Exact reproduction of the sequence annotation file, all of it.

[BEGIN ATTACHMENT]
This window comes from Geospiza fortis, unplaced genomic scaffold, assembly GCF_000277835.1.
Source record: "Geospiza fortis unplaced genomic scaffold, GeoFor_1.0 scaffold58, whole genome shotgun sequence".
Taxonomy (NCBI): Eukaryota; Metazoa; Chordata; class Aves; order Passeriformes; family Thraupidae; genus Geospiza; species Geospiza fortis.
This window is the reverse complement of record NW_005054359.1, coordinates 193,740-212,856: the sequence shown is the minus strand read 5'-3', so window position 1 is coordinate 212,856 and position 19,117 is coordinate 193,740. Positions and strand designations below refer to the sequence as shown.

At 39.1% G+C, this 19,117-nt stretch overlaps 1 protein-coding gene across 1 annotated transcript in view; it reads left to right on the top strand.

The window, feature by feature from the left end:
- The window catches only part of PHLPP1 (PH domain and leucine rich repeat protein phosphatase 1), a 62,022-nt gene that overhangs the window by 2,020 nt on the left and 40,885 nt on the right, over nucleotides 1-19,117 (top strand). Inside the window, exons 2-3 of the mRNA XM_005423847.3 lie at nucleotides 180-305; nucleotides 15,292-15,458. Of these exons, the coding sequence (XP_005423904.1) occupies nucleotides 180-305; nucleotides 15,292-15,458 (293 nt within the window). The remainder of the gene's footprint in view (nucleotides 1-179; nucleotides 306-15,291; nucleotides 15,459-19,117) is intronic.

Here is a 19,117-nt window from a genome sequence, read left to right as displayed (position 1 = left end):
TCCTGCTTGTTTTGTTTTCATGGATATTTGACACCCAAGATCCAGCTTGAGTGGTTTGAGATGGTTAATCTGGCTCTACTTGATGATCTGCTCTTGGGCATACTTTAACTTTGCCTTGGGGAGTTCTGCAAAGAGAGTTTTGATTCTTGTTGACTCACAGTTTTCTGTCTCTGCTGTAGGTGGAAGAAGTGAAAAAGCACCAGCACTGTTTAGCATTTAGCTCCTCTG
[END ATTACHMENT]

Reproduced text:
This window comes from Geospiza fortis, unplaced genomic scaffold, assembly GCF_000277835.1.
Source record: "Geospiza fortis unplaced genomic scaffold, GeoFor_1.0 scaffold58, whole genome shotgun sequence".
Taxonomy (NCBI): Eukaryota; Metazoa; Chordata; class Aves; order Passeriformes; family Thraupidae; genus Geospiza; species Geospiza fortis.
This window is the reverse complement of record NW_005054359.1, coordinates 193,740-212,856: the sequence shown is the minus strand read 5'-3', so window position 1 is coordinate 212,856 and position 19,117 is coordinate 193,740. Positions and strand designations below refer to the sequence as shown.

At 39.1% G+C, this 19,117-nt stretch overlaps 1 protein-coding gene across 1 annotated transcript in view; it reads left to right on the top strand.

The window, feature by feature from the left end:
- The window catches only part of PHLPP1 (PH domain and leucine rich repeat protein phosphatase 1), a 62,022-nt gene that overhangs the window by 2,020 nt on the left and 40,885 nt on the right, over nucleotides 1-19,117 (top strand). Inside the window, exons 2-3 of the mRNA XM_005423847.3 lie at nucleotides 180-305; nucleotides 15,292-15,458. Of these exons, the coding sequence (XP_005423904.1) occupies nucleotides 180-305; nucleotides 15,292-15,458 (293 nt within the window). The remainder of the gene's footprint in view (nucleotides 1-179; nucleotides 306-15,291; nucleotides 15,459-19,117) is intronic.

Here is a 19,117-nt window from a genome sequence, read left to right as displayed (position 1 = left end):
TCCTGCTTGTTTTGTTTTCATGGATATTTGACACCCAAGATCCAGCTTGAGTGGTTTGAGATGGTTAATCTGGCTCTACTTGATGATCTGCTCTTGGGCATACTTTAACTTTGCCTTGGGGAGTTCTGCAAAGAGAGTTTTGATTCTTGTTGACTCACAGTTTTCTGTCTCTGCTGTAGGTGGAAGAAGTGAAAAAGCACCAGCACTGTTTAGCATTTAGCTCCTCTG